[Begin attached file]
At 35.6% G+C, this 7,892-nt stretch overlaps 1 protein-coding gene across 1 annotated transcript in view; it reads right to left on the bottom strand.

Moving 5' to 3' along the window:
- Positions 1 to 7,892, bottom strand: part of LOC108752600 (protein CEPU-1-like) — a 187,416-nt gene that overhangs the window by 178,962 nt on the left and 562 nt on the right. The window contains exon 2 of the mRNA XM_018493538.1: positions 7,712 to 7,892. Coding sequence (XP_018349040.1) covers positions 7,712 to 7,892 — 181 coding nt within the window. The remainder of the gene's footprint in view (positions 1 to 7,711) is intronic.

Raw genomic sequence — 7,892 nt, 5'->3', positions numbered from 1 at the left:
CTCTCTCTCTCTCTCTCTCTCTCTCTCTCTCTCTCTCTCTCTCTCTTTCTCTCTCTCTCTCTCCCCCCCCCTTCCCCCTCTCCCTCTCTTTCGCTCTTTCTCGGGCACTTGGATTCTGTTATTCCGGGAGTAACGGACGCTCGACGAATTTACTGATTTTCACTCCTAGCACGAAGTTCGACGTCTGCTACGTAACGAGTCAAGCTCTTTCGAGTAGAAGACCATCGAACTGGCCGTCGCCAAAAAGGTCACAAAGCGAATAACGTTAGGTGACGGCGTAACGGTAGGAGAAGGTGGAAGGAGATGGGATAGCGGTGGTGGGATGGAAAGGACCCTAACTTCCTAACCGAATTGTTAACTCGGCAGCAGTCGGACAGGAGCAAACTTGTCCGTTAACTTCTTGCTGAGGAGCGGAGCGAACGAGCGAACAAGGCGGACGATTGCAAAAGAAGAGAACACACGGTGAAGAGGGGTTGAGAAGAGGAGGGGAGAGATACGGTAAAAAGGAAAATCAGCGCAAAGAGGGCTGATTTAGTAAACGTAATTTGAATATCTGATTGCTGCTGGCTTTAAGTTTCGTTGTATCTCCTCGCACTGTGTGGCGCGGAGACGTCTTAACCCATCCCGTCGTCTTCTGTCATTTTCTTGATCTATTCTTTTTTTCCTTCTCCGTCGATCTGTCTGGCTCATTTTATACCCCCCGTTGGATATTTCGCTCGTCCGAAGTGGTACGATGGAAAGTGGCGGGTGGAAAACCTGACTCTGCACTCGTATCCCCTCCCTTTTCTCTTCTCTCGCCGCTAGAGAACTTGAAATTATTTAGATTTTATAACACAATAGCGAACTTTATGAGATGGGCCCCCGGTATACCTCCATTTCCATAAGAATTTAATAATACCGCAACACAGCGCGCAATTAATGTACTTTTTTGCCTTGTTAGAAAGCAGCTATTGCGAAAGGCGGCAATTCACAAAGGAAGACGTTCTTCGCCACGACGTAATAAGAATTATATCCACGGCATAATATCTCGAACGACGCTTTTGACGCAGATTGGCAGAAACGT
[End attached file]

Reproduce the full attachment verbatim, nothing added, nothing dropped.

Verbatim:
At 35.6% G+C, this 7,892-nt stretch overlaps 1 protein-coding gene across 1 annotated transcript in view; it reads right to left on the bottom strand.

Moving 5' to 3' along the window:
- Positions 1 to 7,892, bottom strand: part of LOC108752600 (protein CEPU-1-like) — a 187,416-nt gene that overhangs the window by 178,962 nt on the left and 562 nt on the right. The window contains exon 2 of the mRNA XM_018493538.1: positions 7,712 to 7,892. Coding sequence (XP_018349040.1) covers positions 7,712 to 7,892 — 181 coding nt within the window. The remainder of the gene's footprint in view (positions 1 to 7,711) is intronic.

Raw genomic sequence — 7,892 nt, 5'->3', positions numbered from 1 at the left:
CTCTCTCTCTCTCTCTCTCTCTCTCTCTCTCTCTCTCTCTCTCTCTTTCTCTCTCTCTCTCTCCCCCCCCCTTCCCCCTCTCCCTCTCTTTCGCTCTTTCTCGGGCACTTGGATTCTGTTATTCCGGGAGTAACGGACGCTCGACGAATTTACTGATTTTCACTCCTAGCACGAAGTTCGACGTCTGCTACGTAACGAGTCAAGCTCTTTCGAGTAGAAGACCATCGAACTGGCCGTCGCCAAAAAGGTCACAAAGCGAATAACGTTAGGTGACGGCGTAACGGTAGGAGAAGGTGGAAGGAGATGGGATAGCGGTGGTGGGATGGAAAGGACCCTAACTTCCTAACCGAATTGTTAACTCGGCAGCAGTCGGACAGGAGCAAACTTGTCCGTTAACTTCTTGCTGAGGAGCGGAGCGAACGAGCGAACAAGGCGGACGATTGCAAAAGAAGAGAACACACGGTGAAGAGGGGTTGAGAAGAGGAGGGGAGAGATACGGTAAAAAGGAAAATCAGCGCAAAGAGGGCTGATTTAGTAAACGTAATTTGAATATCTGATTGCTGCTGGCTTTAAGTTTCGTTGTATCTCCTCGCACTGTGTGGCGCGGAGACGTCTTAACCCATCCCGTCGTCTTCTGTCATTTTCTTGATCTATTCTTTTTTTCCTTCTCCGTCGATCTGTCTGGCTCATTTTATACCCCCCGTTGGATATTTCGCTCGTCCGAAGTGGTACGATGGAAAGTGGCGGGTGGAAAACCTGACTCTGCACTCGTATCCCCTCCCTTTTCTCTTCTCTCGCCGCTAGAGAACTTGAAATTATTTAGATTTTATAACACAATAGCGAACTTTATGAGATGGGCCCCCGGTATACCTCCATTTCCATAAGAATTTAATAATACCGCAACACAGCGCGCAATTAATGTACTTTTTTGCCTTGTTAGAAAGCAGCTATTGCGAAAGGCGGCAATTCACAAAGGAAGACGTTCTTCGCCACGACGTAATAAGAATTATATCCACGGCATAATATCTCGAACGACGCTTTTGACGCAGATTGGCAGAAACGT